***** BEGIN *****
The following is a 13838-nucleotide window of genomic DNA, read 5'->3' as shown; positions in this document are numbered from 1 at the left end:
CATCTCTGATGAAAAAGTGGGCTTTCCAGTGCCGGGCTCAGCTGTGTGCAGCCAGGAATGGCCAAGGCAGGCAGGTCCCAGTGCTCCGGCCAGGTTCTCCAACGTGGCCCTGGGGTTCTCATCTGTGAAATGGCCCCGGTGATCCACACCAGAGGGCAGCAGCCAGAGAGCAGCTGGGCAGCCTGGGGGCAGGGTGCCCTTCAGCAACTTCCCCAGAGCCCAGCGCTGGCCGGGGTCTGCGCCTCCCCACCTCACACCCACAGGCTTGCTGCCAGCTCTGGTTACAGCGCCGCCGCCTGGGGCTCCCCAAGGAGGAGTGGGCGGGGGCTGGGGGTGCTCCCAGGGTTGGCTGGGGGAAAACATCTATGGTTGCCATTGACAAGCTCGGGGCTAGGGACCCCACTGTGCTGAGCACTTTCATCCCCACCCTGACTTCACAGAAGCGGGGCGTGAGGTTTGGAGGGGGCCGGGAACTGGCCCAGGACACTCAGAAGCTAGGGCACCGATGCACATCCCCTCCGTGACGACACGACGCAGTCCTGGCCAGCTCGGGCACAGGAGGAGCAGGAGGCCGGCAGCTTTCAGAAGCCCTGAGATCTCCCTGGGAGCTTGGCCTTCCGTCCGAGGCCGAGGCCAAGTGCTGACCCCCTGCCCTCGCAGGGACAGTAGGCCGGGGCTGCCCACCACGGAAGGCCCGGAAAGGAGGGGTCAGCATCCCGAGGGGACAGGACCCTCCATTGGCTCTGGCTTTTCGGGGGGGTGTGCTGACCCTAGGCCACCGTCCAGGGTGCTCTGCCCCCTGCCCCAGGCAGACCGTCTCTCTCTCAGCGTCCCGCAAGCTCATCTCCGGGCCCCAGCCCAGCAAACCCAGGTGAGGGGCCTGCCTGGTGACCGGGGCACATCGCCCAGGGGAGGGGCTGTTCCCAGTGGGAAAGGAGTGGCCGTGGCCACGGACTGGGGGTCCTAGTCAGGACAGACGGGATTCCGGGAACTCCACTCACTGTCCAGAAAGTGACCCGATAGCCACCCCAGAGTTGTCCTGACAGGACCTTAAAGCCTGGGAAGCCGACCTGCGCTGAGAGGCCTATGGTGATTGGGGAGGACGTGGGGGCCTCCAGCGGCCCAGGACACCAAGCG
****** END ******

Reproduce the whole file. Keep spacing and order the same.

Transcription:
The following is a 13838-nucleotide window of genomic DNA, read 5'->3' as shown; positions in this document are numbered from 1 at the left end:
CATCTCTGATGAAAAAGTGGGCTTTCCAGTGCCGGGCTCAGCTGTGTGCAGCCAGGAATGGCCAAGGCAGGCAGGTCCCAGTGCTCCGGCCAGGTTCTCCAACGTGGCCCTGGGGTTCTCATCTGTGAAATGGCCCCGGTGATCCACACCAGAGGGCAGCAGCCAGAGAGCAGCTGGGCAGCCTGGGGGCAGGGTGCCCTTCAGCAACTTCCCCAGAGCCCAGCGCTGGCCGGGGTCTGCGCCTCCCCACCTCACACCCACAGGCTTGCTGCCAGCTCTGGTTACAGCGCCGCCGCCTGGGGCTCCCCAAGGAGGAGTGGGCGGGGGCTGGGGGTGCTCCCAGGGTTGGCTGGGGGAAAACATCTATGGTTGCCATTGACAAGCTCGGGGCTAGGGACCCCACTGTGCTGAGCACTTTCATCCCCACCCTGACTTCACAGAAGCGGGGCGTGAGGTTTGGAGGGGGCCGGGAACTGGCCCAGGACACTCAGAAGCTAGGGCACCGATGCACATCCCCTCCGTGACGACACGACGCAGTCCTGGCCAGCTCGGGCACAGGAGGAGCAGGAGGCCGGCAGCTTTCAGAAGCCCTGAGATCTCCCTGGGAGCTTGGCCTTCCGTCCGAGGCCGAGGCCAAGTGCTGACCCCCTGCCCTCGCAGGGACAGTAGGCCGGGGCTGCCCACCACGGAAGGCCCGGAAAGGAGGGGTCAGCATCCCGAGGGGACAGGACCCTCCATTGGCTCTGGCTTTTCGGGGGGGTGTGCTGACCCTAGGCCACCGTCCAGGGTGCTCTGCCCCCTGCCCCAGGCAGACCGTCTCTCTCTCAGCGTCCCGCAAGCTCATCTCCGGGCCCCAGCCCAGCAAACCCAGGTGAGGGGCCTGCCTGGTGACCGGGGCACATCGCCCAGGGGAGGGGCTGTTCCCAGTGGGAAAGGAGTGGCCGTGGCCACGGACTGGGGGTCCTAGTCAGGACAGACGGGATTCCGGGAACTCCACTCACTGTCCAGAAAGTGACCCGATAGCCACCCCAGAGTTGTCCTGACAGGACCTTAAAGCCTGGGAAGCCGACCTGCGCTGAGAGGCCTATGGTGATTGGGGAGGACGTGGGGGCCTCCAGCGGCCCAGGACACCAAGCG